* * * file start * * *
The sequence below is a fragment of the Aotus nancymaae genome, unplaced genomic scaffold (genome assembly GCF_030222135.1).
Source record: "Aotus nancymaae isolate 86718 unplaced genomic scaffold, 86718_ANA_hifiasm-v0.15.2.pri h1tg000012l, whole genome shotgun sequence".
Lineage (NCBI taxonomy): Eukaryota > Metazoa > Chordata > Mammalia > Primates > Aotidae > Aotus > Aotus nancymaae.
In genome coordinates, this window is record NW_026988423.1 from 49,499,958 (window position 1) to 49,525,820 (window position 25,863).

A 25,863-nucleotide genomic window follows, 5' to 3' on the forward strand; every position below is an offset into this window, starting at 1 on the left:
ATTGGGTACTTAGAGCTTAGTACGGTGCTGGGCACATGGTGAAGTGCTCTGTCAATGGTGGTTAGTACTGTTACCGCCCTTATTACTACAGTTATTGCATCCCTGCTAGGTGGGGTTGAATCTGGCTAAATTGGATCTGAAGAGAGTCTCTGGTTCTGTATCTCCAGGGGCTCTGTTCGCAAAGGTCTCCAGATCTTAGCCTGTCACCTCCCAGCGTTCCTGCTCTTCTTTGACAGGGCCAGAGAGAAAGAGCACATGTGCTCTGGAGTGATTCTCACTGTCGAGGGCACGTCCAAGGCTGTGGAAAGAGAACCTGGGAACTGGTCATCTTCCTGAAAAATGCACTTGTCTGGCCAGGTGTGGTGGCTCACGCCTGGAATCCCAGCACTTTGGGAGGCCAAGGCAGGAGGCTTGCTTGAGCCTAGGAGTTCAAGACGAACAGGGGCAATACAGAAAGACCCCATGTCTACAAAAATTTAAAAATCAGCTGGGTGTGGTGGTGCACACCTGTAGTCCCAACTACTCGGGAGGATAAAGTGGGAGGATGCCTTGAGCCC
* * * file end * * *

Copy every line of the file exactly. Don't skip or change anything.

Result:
The sequence below is a fragment of the Aotus nancymaae genome, unplaced genomic scaffold (genome assembly GCF_030222135.1).
Source record: "Aotus nancymaae isolate 86718 unplaced genomic scaffold, 86718_ANA_hifiasm-v0.15.2.pri h1tg000012l, whole genome shotgun sequence".
Lineage (NCBI taxonomy): Eukaryota > Metazoa > Chordata > Mammalia > Primates > Aotidae > Aotus > Aotus nancymaae.
In genome coordinates, this window is record NW_026988423.1 from 49,499,958 (window position 1) to 49,525,820 (window position 25,863).

A 25,863-nucleotide genomic window follows, 5' to 3' on the forward strand; every position below is an offset into this window, starting at 1 on the left:
ATTGGGTACTTAGAGCTTAGTACGGTGCTGGGCACATGGTGAAGTGCTCTGTCAATGGTGGTTAGTACTGTTACCGCCCTTATTACTACAGTTATTGCATCCCTGCTAGGTGGGGTTGAATCTGGCTAAATTGGATCTGAAGAGAGTCTCTGGTTCTGTATCTCCAGGGGCTCTGTTCGCAAAGGTCTCCAGATCTTAGCCTGTCACCTCCCAGCGTTCCTGCTCTTCTTTGACAGGGCCAGAGAGAAAGAGCACATGTGCTCTGGAGTGATTCTCACTGTCGAGGGCACGTCCAAGGCTGTGGAAAGAGAACCTGGGAACTGGTCATCTTCCTGAAAAATGCACTTGTCTGGCCAGGTGTGGTGGCTCACGCCTGGAATCCCAGCACTTTGGGAGGCCAAGGCAGGAGGCTTGCTTGAGCCTAGGAGTTCAAGACGAACAGGGGCAATACAGAAAGACCCCATGTCTACAAAAATTTAAAAATCAGCTGGGTGTGGTGGTGCACACCTGTAGTCCCAACTACTCGGGAGGATAAAGTGGGAGGATGCCTTGAGCCC